Background: Delayed nephrology consultation (NC) seems to be associated with worse prognosis in critically ill acute kidney injury (AKI) patients.
Design setting participants & measurements: The aims of this study were to analyze factors related with timing of NC and its relation with AKI patients' outcome in intensive care units of a tertiary hospital. AKI was defined as an increase ≥50% in baseline serum creatinine (SCr). Early NC and delayed NC were defined as NC performed before and two days after AKI diagnosis day. Multivariable logistic regression and propensity scores (PS) were used to adjust for confounding and selection biases. Hospital mortality and dialysis dependence on hospital discharge were the primary outcomes.
Results: A total of 366 AKI patients were analyzed and NCs were carried out in 53.6% of the patients. Hospital mortality was 67.8% and dialysis required in 31.4% patients (115/366). Delayed NCs (34%) occurred two days after AKI diagnosis day. This group presented higher mortality (OR: 4.04/CI: 1.60-10.17) and increased dialysis dependence (OR: 3.00/CI: 1.43-6.29) on hospital discharge. Four variables were retained in the PS model for delayed NC: diuresis (1000 ml/24 h--OR: 1.92/CI: 1.27-2.90), SCr (OR: 0.49/CI: 0.32-0.75), surgical AKI (OR: 3.67/CI: 1.65-8.15), and mechanical ventilation (OR: 2.82/CI: 1.06-7.44). After correction by PS, delayed NC was still associated with higher mortality (OR: 3.39/CI: 1.24-9.29) and increased dialysis dependence (OR: 3.25/CI: 1.41-7.51). Delayed NC was associated with increased mortality either in dialyzed patients (OR: 1.54/CI: 1.35-1.78) or non-dialyzed patients (OR: 2.89/CI: 1.00-8.35).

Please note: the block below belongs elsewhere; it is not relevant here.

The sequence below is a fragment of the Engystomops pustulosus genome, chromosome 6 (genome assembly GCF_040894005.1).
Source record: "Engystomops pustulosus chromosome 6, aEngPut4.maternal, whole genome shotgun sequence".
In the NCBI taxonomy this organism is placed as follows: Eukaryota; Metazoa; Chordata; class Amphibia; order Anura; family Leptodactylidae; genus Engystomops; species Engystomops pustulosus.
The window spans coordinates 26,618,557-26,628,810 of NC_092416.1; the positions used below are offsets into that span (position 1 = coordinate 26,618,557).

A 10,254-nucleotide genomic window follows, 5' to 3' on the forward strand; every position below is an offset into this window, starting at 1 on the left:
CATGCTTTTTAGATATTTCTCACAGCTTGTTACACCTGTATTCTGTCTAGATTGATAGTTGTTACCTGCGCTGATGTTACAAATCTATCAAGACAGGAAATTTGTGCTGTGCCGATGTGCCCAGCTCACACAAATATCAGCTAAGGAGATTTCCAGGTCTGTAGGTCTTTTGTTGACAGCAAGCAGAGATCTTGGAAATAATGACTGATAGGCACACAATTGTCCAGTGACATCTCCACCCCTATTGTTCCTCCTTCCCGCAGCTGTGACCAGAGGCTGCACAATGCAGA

Conclusion: Delayed NC was associated with higher mortality and increased dialysis dependence rates in critically ill AKI patients at hospital discharge. Further studies are necessary to ascertain whether this effect is due to delayed nephrology intervention or residual confounding factors.